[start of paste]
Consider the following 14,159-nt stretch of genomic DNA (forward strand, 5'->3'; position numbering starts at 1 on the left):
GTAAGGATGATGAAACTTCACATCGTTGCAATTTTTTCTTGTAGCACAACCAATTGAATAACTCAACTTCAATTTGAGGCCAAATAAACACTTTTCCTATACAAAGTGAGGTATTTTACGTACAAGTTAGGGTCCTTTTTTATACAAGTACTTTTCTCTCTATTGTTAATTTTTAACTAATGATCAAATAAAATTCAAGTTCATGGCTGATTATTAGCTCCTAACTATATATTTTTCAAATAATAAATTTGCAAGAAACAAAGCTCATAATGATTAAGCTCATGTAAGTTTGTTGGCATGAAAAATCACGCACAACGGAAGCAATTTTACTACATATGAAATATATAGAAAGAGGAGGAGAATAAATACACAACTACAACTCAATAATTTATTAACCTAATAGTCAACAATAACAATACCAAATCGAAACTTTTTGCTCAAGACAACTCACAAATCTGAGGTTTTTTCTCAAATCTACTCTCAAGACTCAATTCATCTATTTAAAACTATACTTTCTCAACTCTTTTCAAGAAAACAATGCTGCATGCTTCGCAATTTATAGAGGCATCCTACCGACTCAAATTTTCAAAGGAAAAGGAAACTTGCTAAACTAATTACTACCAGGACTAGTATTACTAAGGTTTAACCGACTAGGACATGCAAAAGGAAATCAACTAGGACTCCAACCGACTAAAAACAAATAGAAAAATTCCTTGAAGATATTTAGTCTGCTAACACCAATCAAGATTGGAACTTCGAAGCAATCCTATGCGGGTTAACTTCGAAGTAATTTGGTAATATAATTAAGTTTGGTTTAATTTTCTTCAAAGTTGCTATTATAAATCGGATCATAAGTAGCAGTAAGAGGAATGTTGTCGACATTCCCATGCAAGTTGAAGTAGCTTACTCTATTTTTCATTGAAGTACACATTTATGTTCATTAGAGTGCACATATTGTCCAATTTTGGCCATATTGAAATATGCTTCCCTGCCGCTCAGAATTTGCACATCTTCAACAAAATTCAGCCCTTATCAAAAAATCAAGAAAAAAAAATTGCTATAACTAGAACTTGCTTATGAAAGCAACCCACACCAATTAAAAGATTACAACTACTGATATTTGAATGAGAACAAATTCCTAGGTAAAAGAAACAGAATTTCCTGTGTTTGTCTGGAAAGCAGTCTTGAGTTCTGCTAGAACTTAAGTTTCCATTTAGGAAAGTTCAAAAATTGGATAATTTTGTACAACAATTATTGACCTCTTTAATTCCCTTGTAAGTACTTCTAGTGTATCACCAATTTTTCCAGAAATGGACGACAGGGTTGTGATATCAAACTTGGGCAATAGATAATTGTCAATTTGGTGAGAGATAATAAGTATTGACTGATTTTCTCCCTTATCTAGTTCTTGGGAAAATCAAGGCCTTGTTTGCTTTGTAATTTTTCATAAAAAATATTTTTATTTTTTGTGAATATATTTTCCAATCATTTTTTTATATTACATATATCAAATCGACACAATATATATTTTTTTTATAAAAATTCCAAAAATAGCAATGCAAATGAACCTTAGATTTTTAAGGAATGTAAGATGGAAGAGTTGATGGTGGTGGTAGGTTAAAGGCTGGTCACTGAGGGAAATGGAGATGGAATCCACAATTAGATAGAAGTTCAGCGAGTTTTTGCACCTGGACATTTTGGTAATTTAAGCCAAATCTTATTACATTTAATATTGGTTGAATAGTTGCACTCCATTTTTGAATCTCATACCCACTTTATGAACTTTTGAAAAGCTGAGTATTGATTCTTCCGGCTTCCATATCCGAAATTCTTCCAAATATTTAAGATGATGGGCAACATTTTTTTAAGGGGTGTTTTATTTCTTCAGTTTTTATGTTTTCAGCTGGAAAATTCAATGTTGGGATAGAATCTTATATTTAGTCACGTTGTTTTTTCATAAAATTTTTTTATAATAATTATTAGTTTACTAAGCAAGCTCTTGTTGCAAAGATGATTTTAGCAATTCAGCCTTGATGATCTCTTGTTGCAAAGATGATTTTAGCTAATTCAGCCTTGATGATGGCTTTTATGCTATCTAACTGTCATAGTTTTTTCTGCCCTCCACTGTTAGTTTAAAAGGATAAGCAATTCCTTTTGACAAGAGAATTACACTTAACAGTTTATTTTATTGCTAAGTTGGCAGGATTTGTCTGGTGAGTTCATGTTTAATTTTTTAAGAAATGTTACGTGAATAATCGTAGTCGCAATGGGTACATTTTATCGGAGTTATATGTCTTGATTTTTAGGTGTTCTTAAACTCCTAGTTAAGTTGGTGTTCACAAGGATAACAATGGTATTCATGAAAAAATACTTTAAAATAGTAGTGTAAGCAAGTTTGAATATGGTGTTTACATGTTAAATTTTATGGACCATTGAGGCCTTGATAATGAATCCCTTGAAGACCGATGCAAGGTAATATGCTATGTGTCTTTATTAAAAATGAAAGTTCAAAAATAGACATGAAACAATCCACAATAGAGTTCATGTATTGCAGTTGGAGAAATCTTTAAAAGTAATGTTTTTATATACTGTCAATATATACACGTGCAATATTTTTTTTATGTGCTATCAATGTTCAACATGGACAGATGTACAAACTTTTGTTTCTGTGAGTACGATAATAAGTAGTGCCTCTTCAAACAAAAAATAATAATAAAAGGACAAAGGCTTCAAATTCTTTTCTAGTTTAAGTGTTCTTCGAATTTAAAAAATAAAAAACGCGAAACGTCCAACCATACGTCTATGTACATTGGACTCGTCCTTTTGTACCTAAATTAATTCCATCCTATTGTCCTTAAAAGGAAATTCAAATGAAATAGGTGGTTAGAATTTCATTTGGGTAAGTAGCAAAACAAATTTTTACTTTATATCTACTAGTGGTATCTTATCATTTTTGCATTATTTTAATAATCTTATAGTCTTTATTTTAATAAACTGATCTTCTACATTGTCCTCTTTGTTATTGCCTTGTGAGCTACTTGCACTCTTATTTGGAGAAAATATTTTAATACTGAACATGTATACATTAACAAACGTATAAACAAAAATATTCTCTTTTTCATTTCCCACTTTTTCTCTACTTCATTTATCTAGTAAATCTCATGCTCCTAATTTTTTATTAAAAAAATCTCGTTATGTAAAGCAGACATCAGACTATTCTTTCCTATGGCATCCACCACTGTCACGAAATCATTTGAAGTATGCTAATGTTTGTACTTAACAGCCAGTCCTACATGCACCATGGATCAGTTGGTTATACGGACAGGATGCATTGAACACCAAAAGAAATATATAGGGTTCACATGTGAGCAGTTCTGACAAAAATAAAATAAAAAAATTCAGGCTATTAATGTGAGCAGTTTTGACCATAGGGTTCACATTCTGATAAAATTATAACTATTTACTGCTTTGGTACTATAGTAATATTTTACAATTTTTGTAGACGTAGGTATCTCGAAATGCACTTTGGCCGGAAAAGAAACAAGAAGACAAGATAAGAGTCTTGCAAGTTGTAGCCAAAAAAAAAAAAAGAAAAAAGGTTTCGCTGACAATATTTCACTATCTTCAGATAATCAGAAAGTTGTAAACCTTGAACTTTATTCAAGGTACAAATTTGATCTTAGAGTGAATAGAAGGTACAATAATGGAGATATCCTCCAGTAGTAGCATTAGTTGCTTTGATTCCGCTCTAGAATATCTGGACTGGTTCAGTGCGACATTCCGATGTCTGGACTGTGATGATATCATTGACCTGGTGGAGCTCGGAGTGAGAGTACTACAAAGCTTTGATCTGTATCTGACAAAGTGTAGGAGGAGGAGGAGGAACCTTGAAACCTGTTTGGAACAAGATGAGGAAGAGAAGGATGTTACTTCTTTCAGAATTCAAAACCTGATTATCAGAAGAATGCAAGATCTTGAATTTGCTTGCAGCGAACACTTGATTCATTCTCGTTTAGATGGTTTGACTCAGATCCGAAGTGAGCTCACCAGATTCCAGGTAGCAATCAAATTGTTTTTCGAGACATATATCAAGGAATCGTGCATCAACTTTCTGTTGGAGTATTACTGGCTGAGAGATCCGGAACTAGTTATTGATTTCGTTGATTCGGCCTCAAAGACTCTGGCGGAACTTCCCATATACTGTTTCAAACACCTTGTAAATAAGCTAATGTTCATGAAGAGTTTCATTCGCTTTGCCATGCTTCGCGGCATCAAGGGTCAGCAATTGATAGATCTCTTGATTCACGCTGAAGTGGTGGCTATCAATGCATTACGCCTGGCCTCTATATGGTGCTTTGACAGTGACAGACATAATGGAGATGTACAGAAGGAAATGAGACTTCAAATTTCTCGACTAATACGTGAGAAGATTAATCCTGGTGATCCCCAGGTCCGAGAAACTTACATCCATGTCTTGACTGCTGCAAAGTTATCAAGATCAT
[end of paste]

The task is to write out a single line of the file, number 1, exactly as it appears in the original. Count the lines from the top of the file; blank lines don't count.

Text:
Consider the following 14,159-nt stretch of genomic DNA (forward strand, 5'->3'; position numbering starts at 1 on the left):